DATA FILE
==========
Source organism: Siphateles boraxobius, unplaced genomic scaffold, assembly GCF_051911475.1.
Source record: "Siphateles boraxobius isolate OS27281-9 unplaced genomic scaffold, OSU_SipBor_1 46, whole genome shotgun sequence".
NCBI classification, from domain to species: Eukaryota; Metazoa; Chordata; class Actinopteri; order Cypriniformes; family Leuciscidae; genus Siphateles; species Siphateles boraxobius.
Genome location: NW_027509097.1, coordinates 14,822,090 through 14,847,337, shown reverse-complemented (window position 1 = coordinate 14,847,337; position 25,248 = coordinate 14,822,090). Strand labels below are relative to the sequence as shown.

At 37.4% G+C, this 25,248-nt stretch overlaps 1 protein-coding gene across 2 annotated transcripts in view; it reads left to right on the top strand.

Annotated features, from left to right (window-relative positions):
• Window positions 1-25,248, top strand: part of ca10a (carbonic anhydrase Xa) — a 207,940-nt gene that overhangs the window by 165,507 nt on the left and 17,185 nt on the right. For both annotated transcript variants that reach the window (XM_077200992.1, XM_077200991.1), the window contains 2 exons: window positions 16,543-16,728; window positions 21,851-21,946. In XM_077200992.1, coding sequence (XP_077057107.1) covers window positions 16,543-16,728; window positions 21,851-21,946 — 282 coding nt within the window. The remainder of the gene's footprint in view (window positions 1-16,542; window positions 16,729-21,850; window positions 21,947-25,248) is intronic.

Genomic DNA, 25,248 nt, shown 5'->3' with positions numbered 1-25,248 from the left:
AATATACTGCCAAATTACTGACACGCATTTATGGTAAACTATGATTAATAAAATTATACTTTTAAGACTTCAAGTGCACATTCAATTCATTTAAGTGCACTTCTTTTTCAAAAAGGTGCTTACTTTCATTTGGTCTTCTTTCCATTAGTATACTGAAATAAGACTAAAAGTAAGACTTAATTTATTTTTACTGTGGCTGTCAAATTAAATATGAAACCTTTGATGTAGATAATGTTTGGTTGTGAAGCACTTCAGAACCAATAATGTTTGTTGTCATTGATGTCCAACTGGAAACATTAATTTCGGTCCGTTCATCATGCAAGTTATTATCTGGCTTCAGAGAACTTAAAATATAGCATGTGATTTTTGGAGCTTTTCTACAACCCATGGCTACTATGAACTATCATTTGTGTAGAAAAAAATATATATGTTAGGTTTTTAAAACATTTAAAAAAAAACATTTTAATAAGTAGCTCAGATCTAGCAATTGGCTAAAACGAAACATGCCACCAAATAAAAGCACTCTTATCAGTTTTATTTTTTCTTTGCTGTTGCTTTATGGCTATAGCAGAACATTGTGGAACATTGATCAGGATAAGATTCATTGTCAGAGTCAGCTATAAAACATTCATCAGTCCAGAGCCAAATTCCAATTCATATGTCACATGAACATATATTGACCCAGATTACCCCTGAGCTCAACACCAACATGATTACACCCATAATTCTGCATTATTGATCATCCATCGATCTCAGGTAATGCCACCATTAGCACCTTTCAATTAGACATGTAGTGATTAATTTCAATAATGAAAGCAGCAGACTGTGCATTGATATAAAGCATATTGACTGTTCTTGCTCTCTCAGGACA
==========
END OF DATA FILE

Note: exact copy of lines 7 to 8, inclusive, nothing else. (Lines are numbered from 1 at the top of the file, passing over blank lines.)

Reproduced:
• Window positions 1-25,248, top strand: part of ca10a (carbonic anhydrase Xa) — a 207,940-nt gene that overhangs the window by 165,507 nt on the left and 17,185 nt on the right. For both annotated transcript variants that reach the window (XM_077200992.1, XM_077200991.1), the window contains 2 exons: window positions 16,543-16,728; window positions 21,851-21,946. In XM_077200992.1, coding sequence (XP_077057107.1) covers window positions 16,543-16,728; window positions 21,851-21,946 — 282 coding nt within the window. The remainder of the gene's footprint in view (window positions 1-16,542; window positions 16,729-21,850; window positions 21,947-25,248) is intronic.

Genomic DNA, 25,248 nt, shown 5'->3' with positions numbered 1-25,248 from the left: